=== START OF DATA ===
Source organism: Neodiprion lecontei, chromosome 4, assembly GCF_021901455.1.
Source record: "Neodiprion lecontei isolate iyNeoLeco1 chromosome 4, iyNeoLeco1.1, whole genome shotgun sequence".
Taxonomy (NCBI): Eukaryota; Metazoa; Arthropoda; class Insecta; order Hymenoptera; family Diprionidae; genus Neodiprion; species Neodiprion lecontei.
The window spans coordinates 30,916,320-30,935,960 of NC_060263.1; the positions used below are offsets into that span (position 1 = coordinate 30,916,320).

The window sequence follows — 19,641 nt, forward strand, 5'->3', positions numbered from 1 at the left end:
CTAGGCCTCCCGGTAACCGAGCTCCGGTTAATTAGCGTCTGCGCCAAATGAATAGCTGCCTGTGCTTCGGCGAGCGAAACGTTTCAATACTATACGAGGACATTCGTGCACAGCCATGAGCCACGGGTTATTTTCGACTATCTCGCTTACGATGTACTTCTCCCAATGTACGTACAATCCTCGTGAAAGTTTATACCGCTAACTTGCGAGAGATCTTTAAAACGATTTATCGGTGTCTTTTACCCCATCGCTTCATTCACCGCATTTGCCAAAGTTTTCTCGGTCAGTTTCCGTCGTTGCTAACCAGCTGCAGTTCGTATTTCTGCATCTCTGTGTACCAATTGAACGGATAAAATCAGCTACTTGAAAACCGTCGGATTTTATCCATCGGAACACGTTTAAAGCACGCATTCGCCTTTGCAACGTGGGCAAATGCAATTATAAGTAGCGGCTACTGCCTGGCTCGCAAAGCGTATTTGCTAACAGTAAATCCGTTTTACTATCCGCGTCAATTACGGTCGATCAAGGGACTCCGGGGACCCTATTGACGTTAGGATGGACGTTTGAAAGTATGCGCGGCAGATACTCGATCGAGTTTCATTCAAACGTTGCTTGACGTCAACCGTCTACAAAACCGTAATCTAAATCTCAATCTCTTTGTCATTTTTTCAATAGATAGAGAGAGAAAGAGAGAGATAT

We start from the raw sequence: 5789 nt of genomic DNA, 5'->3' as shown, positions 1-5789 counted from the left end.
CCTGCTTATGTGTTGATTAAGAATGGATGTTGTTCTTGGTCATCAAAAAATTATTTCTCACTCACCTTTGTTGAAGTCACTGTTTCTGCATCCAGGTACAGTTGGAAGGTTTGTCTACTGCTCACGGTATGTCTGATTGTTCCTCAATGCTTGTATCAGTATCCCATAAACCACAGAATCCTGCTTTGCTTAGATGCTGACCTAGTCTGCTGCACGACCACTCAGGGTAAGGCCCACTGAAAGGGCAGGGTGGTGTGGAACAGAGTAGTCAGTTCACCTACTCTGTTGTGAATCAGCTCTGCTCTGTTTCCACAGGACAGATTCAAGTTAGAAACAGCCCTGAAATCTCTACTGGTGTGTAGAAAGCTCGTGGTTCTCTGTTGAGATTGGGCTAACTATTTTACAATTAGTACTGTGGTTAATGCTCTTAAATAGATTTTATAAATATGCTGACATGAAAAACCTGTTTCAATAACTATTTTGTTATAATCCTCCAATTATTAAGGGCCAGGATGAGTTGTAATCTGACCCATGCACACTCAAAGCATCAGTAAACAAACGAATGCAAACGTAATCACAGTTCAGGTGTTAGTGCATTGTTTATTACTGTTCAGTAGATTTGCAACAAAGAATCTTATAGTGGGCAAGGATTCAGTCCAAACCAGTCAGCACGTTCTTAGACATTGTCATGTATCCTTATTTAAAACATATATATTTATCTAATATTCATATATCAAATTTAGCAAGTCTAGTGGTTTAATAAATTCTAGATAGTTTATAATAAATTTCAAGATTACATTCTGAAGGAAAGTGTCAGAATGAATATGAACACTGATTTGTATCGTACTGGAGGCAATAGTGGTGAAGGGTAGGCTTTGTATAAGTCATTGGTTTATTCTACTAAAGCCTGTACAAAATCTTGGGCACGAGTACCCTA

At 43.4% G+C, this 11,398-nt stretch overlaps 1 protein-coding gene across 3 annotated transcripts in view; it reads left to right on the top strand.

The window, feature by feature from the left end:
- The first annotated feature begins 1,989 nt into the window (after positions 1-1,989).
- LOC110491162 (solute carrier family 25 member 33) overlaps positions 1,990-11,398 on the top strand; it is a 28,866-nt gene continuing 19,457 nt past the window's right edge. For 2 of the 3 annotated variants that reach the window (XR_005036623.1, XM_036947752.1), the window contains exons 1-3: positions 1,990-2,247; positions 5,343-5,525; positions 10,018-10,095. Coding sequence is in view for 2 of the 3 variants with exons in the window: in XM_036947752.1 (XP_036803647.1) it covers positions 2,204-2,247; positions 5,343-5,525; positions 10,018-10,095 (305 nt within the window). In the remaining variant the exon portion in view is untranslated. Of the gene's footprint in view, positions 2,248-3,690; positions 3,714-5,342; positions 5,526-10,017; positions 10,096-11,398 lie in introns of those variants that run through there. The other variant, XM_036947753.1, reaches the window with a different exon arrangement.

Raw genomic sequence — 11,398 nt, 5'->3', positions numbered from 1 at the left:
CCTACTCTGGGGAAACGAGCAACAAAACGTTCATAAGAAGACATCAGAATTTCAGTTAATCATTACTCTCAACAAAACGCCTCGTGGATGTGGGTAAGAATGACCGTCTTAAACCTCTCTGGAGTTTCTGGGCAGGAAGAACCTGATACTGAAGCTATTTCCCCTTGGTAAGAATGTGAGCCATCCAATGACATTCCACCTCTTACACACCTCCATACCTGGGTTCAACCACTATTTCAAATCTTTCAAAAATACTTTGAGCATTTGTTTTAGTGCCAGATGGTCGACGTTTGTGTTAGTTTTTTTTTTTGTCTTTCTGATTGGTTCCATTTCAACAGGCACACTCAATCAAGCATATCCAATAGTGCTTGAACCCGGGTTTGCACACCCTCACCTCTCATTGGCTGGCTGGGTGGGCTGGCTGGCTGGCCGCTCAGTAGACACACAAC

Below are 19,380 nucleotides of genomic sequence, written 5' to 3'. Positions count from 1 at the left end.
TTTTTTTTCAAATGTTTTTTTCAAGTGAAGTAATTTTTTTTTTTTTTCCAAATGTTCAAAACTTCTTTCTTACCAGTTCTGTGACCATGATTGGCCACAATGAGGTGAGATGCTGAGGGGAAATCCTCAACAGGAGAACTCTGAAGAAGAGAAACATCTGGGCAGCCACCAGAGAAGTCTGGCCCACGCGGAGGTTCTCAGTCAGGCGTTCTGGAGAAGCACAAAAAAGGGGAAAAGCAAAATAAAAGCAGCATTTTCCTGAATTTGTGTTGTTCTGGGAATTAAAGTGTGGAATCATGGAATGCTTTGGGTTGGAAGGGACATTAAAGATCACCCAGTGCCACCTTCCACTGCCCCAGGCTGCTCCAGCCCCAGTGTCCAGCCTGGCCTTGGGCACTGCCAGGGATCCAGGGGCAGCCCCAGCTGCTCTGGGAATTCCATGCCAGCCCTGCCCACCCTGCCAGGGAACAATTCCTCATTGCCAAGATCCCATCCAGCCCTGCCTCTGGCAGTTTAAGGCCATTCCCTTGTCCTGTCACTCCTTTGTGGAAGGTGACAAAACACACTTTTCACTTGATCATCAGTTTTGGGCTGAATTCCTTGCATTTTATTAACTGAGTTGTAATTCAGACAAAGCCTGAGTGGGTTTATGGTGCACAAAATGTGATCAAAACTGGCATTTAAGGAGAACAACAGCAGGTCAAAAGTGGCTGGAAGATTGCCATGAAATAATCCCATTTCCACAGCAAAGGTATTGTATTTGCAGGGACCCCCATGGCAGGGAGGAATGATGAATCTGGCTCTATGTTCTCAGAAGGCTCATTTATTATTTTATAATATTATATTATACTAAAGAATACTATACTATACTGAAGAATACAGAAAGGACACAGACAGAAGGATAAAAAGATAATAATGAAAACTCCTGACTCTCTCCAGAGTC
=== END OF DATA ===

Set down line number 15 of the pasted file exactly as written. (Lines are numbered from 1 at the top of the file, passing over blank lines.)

Below are 19,380 nucleotides of genomic sequence, written 5' to 3'. Positions count from 1 at the left end.